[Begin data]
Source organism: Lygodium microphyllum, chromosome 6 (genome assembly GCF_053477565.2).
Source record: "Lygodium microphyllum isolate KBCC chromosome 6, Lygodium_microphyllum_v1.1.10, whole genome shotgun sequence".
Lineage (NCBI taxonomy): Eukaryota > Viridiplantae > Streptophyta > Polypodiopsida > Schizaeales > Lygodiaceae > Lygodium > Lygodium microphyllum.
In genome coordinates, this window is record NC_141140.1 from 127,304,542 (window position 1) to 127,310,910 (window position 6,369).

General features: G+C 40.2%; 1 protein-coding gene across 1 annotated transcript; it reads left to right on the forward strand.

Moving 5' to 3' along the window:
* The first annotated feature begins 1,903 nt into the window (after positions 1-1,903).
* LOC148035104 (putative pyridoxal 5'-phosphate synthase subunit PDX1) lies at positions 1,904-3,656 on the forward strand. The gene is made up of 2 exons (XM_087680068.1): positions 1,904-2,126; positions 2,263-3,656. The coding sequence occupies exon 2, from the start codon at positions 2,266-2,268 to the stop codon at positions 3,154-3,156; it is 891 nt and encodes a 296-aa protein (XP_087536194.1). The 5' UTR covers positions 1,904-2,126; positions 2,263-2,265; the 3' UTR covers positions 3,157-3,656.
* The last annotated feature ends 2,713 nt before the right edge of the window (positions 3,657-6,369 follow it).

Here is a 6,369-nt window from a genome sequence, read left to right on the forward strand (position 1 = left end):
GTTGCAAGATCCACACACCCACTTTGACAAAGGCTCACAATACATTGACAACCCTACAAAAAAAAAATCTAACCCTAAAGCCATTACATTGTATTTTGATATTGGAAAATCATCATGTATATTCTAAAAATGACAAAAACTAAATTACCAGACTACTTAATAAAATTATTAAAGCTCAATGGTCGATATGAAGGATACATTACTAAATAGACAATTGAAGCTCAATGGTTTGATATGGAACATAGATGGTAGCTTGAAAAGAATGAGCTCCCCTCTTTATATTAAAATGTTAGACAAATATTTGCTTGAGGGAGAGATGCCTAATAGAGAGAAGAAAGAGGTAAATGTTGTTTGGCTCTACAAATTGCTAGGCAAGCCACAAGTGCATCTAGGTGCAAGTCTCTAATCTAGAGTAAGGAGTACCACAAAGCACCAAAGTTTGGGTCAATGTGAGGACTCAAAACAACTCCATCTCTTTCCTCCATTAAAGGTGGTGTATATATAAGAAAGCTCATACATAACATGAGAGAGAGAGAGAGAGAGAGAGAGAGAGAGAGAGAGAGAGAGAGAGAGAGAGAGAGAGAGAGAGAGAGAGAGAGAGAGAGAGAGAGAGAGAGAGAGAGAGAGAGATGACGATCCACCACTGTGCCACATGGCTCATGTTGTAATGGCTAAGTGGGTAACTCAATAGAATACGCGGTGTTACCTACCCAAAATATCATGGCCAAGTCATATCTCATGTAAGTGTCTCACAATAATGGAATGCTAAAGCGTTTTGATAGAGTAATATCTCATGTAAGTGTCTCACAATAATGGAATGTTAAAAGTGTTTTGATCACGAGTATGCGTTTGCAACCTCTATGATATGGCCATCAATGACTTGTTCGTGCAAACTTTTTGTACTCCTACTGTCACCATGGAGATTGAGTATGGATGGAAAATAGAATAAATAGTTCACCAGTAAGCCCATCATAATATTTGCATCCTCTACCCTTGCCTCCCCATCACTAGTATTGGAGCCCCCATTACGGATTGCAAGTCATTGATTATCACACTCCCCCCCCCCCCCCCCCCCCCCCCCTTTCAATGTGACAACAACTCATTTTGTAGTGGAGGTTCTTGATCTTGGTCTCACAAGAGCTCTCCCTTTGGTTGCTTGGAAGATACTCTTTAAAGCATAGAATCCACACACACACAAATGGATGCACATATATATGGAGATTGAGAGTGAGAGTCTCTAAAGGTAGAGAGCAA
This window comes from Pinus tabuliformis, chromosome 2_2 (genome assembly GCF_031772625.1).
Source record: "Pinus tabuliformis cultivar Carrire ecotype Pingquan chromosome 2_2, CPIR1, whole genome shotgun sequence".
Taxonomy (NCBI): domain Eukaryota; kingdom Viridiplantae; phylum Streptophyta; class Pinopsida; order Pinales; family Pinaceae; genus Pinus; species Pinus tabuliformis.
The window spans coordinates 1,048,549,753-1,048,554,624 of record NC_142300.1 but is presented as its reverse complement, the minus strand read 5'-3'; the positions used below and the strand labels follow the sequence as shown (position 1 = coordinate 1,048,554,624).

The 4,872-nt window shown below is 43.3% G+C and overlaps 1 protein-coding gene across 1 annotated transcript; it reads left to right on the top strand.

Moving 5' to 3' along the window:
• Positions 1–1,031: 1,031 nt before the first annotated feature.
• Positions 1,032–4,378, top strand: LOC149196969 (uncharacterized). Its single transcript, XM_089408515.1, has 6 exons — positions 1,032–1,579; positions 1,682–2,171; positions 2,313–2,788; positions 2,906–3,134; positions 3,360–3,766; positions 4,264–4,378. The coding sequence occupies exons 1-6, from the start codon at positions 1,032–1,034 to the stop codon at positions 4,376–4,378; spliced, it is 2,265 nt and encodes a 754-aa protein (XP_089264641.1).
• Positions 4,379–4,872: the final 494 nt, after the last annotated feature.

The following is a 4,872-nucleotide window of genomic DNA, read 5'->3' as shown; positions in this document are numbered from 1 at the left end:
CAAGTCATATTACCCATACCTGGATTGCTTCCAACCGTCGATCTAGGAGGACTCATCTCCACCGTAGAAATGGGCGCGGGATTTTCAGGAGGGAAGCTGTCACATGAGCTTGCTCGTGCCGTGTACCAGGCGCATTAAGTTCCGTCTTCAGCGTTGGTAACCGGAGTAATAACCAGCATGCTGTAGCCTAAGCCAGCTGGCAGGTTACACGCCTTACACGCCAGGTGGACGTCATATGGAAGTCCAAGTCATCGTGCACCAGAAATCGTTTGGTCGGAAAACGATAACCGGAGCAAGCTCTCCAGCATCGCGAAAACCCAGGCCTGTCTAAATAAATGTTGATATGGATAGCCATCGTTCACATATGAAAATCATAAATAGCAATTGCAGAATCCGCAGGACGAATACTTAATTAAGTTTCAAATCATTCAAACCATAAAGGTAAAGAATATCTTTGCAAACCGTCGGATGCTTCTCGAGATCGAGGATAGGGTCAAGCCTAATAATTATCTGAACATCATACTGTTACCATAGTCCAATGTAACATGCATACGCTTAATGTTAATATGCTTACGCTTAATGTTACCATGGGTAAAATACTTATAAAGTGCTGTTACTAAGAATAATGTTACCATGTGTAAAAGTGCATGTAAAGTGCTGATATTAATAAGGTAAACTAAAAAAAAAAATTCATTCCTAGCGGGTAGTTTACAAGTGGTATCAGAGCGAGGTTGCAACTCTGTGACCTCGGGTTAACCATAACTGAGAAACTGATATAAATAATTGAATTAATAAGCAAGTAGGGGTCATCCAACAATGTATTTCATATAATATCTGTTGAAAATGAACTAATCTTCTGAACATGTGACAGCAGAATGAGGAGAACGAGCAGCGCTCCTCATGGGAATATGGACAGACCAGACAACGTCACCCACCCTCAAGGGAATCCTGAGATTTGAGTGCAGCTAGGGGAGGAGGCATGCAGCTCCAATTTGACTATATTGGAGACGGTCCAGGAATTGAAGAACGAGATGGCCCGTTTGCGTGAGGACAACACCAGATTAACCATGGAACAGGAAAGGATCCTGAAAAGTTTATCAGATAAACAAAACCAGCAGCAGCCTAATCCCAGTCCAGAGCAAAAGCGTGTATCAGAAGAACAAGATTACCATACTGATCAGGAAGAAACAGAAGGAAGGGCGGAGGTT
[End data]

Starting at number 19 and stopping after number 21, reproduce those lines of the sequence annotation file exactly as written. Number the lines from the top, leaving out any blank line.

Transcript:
• Positions 1,032–4,378, top strand: LOC149196969 (uncharacterized). Its single transcript, XM_089408515.1, has 6 exons — positions 1,032–1,579; positions 1,682–2,171; positions 2,313–2,788; positions 2,906–3,134; positions 3,360–3,766; positions 4,264–4,378. The coding sequence occupies exons 1-6, from the start codon at positions 1,032–1,034 to the stop codon at positions 4,376–4,378; spliced, it is 2,265 nt and encodes a 754-aa protein (XP_089264641.1).
• Positions 4,379–4,872: the final 494 nt, after the last annotated feature.

The following is a 4,872-nucleotide window of genomic DNA, read 5'->3' as shown; positions in this document are numbered from 1 at the left end: